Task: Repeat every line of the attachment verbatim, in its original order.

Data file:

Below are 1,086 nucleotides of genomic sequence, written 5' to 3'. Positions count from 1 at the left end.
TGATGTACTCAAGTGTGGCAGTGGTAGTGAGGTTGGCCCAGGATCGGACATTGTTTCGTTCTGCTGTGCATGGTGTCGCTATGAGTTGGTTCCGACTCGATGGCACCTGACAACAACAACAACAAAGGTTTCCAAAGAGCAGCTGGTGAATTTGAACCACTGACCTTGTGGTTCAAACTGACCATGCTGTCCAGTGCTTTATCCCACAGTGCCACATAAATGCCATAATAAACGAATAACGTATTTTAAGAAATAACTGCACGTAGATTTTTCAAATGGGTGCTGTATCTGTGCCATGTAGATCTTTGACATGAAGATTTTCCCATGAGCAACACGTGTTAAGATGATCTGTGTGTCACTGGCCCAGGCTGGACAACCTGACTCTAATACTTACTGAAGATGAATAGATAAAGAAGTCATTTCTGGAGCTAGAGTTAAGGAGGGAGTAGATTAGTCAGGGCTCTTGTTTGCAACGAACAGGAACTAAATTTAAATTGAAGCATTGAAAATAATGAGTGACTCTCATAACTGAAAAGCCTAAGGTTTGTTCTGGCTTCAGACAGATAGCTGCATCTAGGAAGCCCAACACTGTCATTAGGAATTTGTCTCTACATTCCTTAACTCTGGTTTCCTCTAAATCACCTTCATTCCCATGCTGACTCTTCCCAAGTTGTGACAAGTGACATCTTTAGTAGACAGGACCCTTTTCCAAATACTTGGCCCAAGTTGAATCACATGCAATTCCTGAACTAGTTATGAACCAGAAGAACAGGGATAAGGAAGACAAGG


Below are 1,086 nucleotides of genomic sequence, written 5' to 3'. Positions count from 1 at the left end.
TGATGTACTCAAGTGTGGCAGTGGTAGTGAGGTTGGCCCAGGATCGGACATTGTTTCGTTCTGCTGTGCATGGTGTCGCTATGAGTTGGTTCCGACTCGATGGCACCTGACAACAACAACAACAAAGGTTTCCAAAGAGCAGCTGGTGAATTTGAACCACTGACCTTGTGGTTCAAACTGACCATGCTGTCCAGTGCTTTATCCCACAGTGCCACATAAATGCCATAATAAACGAATAACGTATTTTAAGAAATAACTGCACGTAGATTTTTCAAATGGGTGCTGTATCTGTGCCATGTAGATCTTTGACATGAAGATTTTCCCATGAGCAACACGTGTTAAGATGATCTGTGTGTCACTGGCCCAGGCTGGACAACCTGACTCTAATACTTACTGAAGATGAATAGATAAAGAAGTCATTTCTGGAGCTAGAGTTAAGGAGGGAGTAGATTAGTCAGGGCTCTTGTTTGCAACGAACAGGAACTAAATTTAAATTGAAGCATTGAAAATAATGAGTGACTCTCATAACTGAAAAGCCTAAGGTTTGTTCTGGCTTCAGACAGATAGCTGCATCTAGGAAGCCCAACACTGTCATTAGGAATTTGTCTCTACATTCCTTAACTCTGGTTTCCTCTAAATCACCTTCATTCCCATGCTGACTCTTCCCAAGTTGTGACAAGTGACATCTTTAGTAGACAGGACCCTTTTCCAAATACTTGGCCCAAGTTGAATCACATGCAATTCCTGAACTAGTTATGAACCAGAAGAACAGGGATAAGGAAGACAAGG